Lift info
From: Design Coalition Inc. (designcomail.execpc.com)
Date: Mon, 20 Apr 1998 17:59:16 -0500
Per Rob S.'s good advice, I'm posting the lift info message that I sent to
Lynn Nadeau individually.  I've been having trouble getting messages posted
(my fault, I'm sure), so I hope this gets through:

Lynn,

Here's some info on lift manufacturers:

Inclinator Co. of America, Harrisburg, PA, 717-234-8065

Access Industries Inc., Grandview, MO, 800-925-3100

Concord Elevator, Port Moody, British Columbia (other subsidiaries in U.S.
& Canada) 604-461-0525. Also have webpage:  http://www.concordelevator.com

National Wheel-O-Vator Co., Inc.  (yes, that's their real name!) Roanoke,
IL, 800-551-9095
Also have webpage:  http://www.div14420.com

Whirlteq, Moncton, N.B., 800-298-1480

This info is from the Sweet's Catalog, a standard in the construction
industry. There are also other lift manufacturers which have not chosen the
expense of advertising in Sweet's.  Of the companies listed here, we have
used only Access Industries lifts to date, so I do not have experience with
the others vis-a-vis quality, price, features, service, etc.

Other related products to educate yourself on are below.  Some of the above
companies also carry these:

Lift doors:  These need special hardware to be flush (flat to the surface)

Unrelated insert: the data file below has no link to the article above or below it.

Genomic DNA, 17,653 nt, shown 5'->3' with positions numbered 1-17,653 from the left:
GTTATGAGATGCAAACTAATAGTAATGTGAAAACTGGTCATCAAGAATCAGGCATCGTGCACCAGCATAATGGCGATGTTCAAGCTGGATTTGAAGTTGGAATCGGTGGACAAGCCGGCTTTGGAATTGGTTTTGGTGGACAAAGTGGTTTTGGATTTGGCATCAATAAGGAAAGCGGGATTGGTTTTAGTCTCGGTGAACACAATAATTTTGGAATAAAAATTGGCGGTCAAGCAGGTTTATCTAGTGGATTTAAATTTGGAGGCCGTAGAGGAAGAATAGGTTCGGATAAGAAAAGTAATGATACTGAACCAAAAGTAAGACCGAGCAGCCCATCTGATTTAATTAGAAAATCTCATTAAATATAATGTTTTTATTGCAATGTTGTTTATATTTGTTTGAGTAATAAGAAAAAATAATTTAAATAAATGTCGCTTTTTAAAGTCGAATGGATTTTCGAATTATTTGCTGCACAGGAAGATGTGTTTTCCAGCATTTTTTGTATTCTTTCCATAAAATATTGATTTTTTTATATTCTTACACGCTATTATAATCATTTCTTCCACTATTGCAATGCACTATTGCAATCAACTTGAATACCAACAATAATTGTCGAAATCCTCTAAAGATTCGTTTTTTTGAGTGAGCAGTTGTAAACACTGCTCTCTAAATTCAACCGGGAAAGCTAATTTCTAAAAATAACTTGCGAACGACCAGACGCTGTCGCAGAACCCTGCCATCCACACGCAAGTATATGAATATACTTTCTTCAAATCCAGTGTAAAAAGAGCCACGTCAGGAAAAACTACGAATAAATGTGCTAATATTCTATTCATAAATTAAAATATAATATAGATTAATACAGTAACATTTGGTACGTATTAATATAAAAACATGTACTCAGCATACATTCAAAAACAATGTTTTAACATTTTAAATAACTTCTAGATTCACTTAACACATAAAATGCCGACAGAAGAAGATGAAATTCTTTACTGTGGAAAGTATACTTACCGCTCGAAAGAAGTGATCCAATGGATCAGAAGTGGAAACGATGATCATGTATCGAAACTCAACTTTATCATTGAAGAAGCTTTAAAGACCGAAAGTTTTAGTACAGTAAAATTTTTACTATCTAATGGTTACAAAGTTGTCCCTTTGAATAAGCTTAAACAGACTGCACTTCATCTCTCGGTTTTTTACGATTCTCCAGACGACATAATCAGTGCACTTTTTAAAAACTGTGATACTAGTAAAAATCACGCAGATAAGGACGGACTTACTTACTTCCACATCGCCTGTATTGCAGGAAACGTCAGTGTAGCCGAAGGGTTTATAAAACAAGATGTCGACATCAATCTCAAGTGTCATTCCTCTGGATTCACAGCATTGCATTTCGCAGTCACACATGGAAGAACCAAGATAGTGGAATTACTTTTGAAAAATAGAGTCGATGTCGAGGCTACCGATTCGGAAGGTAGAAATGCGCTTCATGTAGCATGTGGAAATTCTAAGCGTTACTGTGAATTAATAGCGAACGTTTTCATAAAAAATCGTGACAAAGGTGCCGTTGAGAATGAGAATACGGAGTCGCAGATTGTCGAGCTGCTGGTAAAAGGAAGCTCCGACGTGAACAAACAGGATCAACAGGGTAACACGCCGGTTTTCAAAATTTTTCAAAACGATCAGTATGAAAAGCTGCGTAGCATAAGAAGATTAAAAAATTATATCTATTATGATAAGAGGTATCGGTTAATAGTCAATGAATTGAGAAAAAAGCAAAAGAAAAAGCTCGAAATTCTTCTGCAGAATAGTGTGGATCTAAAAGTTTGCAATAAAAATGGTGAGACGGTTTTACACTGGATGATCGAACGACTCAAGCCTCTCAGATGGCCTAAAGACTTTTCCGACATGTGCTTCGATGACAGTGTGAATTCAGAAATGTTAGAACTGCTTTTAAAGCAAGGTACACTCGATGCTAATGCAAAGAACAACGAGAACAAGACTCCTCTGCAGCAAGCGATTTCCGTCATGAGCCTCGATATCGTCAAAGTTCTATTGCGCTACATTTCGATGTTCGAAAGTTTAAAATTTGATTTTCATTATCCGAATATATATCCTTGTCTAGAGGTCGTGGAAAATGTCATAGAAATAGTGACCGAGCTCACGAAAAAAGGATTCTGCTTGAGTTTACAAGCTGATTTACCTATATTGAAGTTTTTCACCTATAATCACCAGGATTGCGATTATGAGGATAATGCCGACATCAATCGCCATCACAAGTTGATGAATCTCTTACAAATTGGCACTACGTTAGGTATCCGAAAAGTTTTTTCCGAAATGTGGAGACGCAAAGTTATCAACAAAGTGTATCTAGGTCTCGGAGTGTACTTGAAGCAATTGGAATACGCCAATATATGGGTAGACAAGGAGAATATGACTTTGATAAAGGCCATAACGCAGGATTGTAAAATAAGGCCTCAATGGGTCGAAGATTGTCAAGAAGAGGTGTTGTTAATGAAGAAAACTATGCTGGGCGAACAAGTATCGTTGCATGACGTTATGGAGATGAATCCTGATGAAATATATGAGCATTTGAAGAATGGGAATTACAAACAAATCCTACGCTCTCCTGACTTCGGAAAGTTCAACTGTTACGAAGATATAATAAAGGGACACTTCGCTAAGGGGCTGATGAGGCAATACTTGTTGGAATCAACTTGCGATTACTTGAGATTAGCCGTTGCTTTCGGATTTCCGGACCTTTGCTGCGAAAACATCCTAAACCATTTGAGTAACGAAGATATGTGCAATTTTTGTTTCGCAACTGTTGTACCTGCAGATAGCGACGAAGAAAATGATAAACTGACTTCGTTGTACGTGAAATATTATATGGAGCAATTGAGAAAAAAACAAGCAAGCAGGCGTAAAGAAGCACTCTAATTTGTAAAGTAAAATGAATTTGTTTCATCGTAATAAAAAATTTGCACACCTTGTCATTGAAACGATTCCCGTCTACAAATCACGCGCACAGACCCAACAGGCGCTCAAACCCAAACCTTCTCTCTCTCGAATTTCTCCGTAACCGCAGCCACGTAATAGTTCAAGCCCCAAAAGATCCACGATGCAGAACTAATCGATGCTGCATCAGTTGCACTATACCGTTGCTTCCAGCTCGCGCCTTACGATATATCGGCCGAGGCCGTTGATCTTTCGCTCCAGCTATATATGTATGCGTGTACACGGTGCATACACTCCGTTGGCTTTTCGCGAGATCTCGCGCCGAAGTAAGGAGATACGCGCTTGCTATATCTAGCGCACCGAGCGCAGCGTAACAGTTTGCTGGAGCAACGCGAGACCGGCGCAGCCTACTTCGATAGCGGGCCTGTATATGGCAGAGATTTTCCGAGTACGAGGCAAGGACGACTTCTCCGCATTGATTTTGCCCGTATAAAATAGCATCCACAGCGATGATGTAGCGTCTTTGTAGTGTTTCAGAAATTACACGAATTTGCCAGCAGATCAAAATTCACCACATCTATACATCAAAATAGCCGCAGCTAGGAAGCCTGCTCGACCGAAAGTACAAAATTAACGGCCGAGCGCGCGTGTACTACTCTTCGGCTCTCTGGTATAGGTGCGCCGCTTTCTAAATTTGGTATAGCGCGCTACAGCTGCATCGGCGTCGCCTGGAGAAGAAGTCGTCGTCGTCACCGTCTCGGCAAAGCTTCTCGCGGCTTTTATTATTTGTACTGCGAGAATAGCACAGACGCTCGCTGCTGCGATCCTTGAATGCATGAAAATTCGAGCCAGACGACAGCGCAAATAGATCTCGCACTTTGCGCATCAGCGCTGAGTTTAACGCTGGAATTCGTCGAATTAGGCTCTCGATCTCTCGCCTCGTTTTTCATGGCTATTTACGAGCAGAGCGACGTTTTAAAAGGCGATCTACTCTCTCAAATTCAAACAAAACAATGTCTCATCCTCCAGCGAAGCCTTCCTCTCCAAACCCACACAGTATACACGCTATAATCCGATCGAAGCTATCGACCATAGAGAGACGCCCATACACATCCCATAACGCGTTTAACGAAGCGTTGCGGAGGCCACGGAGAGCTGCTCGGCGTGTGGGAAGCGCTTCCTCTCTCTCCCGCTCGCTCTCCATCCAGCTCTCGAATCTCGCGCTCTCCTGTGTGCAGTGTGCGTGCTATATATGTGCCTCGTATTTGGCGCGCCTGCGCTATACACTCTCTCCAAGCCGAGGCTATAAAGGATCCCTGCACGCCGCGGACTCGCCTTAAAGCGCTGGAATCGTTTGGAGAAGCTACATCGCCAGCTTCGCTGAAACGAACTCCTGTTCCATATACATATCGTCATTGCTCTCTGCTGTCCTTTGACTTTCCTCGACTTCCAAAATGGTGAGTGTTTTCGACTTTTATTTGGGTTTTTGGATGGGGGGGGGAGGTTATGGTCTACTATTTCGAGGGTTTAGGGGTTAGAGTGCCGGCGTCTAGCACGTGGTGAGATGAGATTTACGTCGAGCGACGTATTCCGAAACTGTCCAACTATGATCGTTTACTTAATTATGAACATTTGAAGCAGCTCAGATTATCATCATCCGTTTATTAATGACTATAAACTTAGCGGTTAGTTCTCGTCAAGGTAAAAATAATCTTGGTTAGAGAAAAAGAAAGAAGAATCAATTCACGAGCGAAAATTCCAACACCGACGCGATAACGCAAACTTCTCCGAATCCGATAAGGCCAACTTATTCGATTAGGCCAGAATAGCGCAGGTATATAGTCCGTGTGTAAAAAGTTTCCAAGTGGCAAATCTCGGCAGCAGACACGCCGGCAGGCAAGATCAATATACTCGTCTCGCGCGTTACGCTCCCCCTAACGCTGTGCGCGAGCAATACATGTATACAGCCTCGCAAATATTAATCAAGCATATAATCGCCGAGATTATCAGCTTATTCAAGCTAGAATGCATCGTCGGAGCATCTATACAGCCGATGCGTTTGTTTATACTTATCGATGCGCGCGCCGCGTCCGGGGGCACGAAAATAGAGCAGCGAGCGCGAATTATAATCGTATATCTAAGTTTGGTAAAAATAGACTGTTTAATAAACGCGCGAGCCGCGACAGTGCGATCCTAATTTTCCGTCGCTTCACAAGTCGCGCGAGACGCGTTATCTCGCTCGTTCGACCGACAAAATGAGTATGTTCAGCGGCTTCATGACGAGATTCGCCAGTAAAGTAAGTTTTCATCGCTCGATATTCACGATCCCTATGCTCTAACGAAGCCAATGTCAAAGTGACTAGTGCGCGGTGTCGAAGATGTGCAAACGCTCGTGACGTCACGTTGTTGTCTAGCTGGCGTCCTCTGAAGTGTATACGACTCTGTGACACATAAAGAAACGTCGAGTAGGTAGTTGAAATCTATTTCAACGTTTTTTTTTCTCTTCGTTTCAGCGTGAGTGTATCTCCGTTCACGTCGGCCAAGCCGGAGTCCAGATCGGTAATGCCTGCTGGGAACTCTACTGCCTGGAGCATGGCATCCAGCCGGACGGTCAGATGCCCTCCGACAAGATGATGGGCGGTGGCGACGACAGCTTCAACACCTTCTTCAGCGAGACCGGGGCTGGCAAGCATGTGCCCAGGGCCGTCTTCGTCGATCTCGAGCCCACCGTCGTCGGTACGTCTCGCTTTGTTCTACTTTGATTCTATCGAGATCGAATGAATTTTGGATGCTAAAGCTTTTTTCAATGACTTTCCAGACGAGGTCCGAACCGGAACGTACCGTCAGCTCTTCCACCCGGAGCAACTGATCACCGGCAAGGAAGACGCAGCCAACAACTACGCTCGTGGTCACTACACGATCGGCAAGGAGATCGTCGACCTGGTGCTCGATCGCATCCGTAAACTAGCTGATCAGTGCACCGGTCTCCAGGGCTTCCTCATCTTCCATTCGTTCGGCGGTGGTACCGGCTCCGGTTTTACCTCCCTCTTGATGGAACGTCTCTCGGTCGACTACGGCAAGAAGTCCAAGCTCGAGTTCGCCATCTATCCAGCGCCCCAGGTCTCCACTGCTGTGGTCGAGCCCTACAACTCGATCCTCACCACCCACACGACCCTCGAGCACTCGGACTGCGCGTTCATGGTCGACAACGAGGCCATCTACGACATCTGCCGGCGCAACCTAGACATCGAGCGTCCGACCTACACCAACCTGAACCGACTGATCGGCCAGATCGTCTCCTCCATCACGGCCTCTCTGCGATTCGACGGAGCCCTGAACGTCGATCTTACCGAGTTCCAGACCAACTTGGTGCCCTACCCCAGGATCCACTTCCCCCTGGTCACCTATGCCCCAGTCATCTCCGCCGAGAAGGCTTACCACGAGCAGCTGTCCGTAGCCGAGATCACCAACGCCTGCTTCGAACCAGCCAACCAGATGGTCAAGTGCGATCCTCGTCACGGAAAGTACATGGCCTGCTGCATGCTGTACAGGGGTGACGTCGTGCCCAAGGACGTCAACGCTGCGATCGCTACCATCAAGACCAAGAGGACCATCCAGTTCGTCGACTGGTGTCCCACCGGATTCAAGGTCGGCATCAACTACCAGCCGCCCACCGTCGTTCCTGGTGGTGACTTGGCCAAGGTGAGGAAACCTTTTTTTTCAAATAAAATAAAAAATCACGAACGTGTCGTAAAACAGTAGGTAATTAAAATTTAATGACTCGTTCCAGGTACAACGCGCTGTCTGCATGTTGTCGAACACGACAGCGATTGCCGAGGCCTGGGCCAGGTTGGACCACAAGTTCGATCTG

on the inside of the shaft that a lift travels within, and 'interlocks' so
you cannot dangerously open the door when the lift is not at your level.
Some locales also require power door operators, which at $1,500 to $2,000+
a pop are not to be overlooked.

LULAs: That is, Limited Use, Limited Access elevators.  Some locales permit
these.  They are physically smaller and a little cheaper than conventional
elevators.  Quieter, smoother, some extra safety features, more enclosed
than a lift in a shaft, considerably more expensive.

Residential Elevators:  Similar to LULAs, somewhat cheaper still, although
ususally still more expensive than lifts.

Remember, to get the full cost picture, you must compare the TOTAL
INSTALLATION: shaft, doors, lifting device, accessories and options, and
installation.  These are things that your architect should be helping you
with, in conjunction with a good lift/elevator supplier. As you can see,
this is a large field of study.  And this is just a subset of good
barrier-free design in general.

Lou Host-Jablonski, AIA
Design Coalition Inc., Architects
2088 Atwood Avenue
Madison, WI  53704

designco [at] execpc.com

608/246-8846 (voice)
608/246-8670 (fax)


  • Re: Lift info Fred H. Olson, April 17 1998
    • Lift info Design Coalition Inc., April 20 1998

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